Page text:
Vicarious Liability Claims*

We can help with your vicarious liability claim*

If you or a family member suffer harm at the hands of someone acting under the authority of another, you may be able to take a legal claim against that overseeing party.

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What is vicarious liability?

Vicarious liability is a legal principle that makes a person or company responsible for the actions of others or their employees. For instance, if an employee harms someone while working for a company, the company could be held accountable under vicarious liability rules.

This concept expands the scope of potential defendants in personal injury cases. Plaintiffs often pursue cases against the person directly responsible for their injury, but there may be others who share vicarious liability for the resulting losses.

That means, if you suffer harm at the hands of someone acting under the authority of another, you may be able to take a legal claim against that overseeing party.

Our expert personal injury solicitors are experienced in vicarious liability cases and can provide you with the advice on pursuing a claim.

When can vicarious liability be applied in workplace incidents?

The Irish Statute Book of 2000 explains three specific situations in which vicarious liability can be applied and understood in workplace incidents.

It states that:

  1. Actions performed by an individual during their employment are considered to have also been done by their employer, regardless of whether the employer was aware of or approved of those actions.
  2. Actions carried out by one person as an agent for another, with the authority of that other person (whether explicitly given or implied), are treated as if done by that other person in legal proceedings.
  3. In cases where an employer is being sued under this Act for the actions of their employee, the employer can defend themselves by demonstrating that they took reasonable steps to prevent the employee from engaging in the alleged act or similar acts during their employment.

Employers being held vicariously liable

In specific situations, employers may be held responsible for an employee’s wrongdoing if it occurred while they were performing their job duties.

Similarly, under health and safety legislation, an employer can be subject to vicarious liability. If an employee, while acting within the boundaries of their job responsibilities, negligently causes harm to a third party, the injured person could file a compensation claim against you as the employer.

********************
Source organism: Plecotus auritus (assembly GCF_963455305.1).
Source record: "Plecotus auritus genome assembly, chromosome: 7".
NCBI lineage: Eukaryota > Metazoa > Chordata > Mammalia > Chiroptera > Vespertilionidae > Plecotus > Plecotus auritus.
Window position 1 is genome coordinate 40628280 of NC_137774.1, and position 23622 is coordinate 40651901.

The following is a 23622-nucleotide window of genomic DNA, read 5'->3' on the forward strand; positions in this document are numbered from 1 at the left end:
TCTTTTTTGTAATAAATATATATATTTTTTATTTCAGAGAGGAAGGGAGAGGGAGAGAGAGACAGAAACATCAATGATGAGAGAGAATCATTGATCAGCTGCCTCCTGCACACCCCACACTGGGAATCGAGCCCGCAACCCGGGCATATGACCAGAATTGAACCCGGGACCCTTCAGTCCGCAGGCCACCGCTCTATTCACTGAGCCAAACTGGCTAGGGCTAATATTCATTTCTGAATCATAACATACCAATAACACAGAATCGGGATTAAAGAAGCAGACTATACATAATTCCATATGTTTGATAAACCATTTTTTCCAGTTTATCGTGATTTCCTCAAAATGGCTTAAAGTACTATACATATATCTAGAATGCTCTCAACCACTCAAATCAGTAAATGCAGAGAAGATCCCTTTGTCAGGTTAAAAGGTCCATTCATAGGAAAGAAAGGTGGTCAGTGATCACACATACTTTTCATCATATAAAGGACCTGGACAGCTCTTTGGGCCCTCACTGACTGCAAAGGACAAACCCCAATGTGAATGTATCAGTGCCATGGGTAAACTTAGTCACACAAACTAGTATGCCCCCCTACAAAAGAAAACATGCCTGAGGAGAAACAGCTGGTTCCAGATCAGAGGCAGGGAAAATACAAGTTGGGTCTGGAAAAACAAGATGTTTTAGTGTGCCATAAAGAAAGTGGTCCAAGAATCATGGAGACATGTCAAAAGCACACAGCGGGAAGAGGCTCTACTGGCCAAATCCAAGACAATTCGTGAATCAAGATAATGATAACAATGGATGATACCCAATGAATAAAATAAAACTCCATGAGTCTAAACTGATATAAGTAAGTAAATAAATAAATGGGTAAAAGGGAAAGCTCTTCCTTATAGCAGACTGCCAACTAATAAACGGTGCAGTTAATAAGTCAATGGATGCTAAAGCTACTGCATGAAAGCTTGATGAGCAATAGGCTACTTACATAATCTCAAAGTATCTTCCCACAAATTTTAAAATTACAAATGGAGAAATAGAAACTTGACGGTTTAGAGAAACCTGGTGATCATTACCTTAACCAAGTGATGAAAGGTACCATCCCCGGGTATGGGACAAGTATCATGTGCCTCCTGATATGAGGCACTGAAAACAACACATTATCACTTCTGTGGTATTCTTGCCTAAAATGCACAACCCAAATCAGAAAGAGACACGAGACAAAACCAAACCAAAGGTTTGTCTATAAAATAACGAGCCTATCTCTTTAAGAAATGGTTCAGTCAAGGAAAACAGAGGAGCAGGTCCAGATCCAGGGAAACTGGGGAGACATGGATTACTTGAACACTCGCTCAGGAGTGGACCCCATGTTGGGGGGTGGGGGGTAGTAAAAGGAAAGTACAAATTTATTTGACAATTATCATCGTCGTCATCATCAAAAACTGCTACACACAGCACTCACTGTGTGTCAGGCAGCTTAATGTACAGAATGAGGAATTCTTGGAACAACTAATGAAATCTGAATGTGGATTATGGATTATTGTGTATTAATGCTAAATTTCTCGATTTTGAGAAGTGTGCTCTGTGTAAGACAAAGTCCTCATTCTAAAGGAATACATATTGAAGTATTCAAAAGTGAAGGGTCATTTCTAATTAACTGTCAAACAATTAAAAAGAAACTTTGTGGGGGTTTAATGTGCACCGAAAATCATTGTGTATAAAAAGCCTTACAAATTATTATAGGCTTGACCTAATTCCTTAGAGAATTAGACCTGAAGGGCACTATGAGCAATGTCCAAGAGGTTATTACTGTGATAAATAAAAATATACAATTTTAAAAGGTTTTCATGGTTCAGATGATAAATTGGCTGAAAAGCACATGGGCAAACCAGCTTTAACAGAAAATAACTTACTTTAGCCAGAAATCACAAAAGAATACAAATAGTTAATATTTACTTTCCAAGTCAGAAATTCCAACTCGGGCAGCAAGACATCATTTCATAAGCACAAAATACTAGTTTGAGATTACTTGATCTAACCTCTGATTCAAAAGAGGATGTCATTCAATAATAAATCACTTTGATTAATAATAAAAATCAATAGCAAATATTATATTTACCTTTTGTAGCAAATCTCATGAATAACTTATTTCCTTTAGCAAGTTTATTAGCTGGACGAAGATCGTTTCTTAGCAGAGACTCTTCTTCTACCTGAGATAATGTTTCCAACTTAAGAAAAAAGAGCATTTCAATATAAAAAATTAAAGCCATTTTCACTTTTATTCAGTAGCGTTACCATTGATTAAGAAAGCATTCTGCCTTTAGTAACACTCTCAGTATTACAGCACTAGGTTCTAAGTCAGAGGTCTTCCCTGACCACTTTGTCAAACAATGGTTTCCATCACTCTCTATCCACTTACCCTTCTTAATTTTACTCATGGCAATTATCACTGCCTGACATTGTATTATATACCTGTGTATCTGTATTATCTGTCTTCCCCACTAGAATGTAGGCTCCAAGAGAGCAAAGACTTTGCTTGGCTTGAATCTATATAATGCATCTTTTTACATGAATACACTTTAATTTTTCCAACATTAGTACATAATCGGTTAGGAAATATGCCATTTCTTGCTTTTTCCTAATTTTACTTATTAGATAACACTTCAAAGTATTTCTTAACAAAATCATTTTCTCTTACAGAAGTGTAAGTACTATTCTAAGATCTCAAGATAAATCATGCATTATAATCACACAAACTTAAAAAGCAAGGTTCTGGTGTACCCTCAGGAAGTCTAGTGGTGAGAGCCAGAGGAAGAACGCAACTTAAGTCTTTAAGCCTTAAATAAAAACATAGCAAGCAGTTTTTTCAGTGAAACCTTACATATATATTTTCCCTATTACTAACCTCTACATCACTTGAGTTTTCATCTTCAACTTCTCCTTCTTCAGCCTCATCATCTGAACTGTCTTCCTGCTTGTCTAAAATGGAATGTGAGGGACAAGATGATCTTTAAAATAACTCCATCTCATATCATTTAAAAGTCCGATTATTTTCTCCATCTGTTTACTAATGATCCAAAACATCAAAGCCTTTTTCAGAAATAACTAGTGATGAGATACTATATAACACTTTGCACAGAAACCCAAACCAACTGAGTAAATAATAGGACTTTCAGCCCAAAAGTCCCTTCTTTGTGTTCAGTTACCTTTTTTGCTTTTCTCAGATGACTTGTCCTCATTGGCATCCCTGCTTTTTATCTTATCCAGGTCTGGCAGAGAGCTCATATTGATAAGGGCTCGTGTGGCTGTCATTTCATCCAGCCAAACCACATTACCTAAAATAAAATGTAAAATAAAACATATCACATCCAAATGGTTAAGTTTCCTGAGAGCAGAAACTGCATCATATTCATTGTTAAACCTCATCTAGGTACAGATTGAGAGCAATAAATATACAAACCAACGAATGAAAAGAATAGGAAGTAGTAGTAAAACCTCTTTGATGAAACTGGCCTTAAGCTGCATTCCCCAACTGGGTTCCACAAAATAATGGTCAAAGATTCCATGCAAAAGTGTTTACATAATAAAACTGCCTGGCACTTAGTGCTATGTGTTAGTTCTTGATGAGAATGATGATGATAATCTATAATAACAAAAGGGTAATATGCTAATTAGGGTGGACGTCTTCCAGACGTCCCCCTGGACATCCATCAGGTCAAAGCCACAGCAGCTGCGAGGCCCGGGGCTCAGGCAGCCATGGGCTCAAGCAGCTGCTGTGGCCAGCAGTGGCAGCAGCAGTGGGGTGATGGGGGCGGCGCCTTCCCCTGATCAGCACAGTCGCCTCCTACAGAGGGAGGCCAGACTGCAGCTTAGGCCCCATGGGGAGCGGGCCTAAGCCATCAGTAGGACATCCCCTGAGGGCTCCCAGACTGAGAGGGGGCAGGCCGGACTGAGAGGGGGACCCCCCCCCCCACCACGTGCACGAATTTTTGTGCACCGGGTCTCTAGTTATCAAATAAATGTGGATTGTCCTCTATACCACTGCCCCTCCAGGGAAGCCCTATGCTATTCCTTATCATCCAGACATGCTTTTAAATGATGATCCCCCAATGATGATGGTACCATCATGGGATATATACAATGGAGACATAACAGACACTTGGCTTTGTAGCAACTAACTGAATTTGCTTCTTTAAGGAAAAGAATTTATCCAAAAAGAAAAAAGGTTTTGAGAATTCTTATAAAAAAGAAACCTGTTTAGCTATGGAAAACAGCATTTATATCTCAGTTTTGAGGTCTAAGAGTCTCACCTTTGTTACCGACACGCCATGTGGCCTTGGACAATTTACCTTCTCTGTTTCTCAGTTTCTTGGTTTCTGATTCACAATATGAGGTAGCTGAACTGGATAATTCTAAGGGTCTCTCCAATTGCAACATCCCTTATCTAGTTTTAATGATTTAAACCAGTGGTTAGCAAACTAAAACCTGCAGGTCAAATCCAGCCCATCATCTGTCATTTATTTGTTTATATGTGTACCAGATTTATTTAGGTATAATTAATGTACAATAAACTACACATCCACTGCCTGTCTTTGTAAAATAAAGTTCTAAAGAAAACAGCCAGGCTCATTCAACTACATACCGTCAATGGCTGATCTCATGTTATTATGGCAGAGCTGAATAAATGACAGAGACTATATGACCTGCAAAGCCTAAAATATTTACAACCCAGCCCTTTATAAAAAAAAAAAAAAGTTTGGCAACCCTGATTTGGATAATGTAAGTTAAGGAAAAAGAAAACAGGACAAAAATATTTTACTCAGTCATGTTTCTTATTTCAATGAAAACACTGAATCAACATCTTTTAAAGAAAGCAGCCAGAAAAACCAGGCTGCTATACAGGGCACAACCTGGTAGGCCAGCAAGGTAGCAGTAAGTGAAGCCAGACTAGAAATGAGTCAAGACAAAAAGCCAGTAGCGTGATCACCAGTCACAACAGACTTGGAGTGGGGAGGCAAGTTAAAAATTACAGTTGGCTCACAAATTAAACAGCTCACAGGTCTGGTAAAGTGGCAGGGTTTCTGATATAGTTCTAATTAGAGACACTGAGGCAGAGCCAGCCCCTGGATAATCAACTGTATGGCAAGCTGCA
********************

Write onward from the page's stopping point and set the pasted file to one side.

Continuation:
Strict liability in comparison to vicarious liability

Strict liability dictates that defendants are held responsible for damages, regardless of whether their actions were characterised by negligence or intent. This implies that their accountability remains unaffected by the circumstances surrounding the incident.

Vicarious liability is a form of strict liability where individuals or entities can be held responsible for damages even in the absence of their own negligence. For instance, if a delivery driver employed by a company accidentally crashes into your car while making a delivery, the company can be held liable for the driver’s actions. The company, in this case, acts as the principal and has control over the actions of the driver during work-related activities, irrespective of any negligence on the part of the company itself.

Cases where vicarious liability takes place

Workplace liability

In the workplace, employers can be held accountable for their employees’ actions, whether intentional or unintentional, that have caused harm to fellow employees, clients, or collaborating companies. Employers may not always realise they can be held responsible even when the employee is directly at fault. This liability applies unless there is proof that the employee acted without the employer’s knowledge or consent or outside the job scope. Various offenses, like copyright infringement, libel, harassment, and physical or mental abuse, can make the employer liable for these actions.

Medical liability

In the medical field, vicarious liability often applies, particularly in hospitals and healthcare settings. Here, the hospital or doctor can be held accountable for the actions of their employees, encompassing doctors, nurses, and healthcare staff. If negligence or harm occurs during treatment, the hospital or healthcare facility can be vicariously liable for its employees’ actions.

Principal liability

When a vehicle owner permits someone else to use their vehicle, they can be held directly responsible for any resulting accidents, even if they weren’t directly involved. This principle encourages owners to be cautious when lending their property, as they share responsibility for the driver’s qualifications and conduct.

Parental liability

Parental liability involves parents’ legal responsibility for their children’s actions, particularly when minors cause harm, property damage, or engage in unlawful activities. This concept emphasises parents’ role in supervising and instilling values in their children. If a minor’s actions lead to harm, the injured party or legal system may seek compensation from the parents.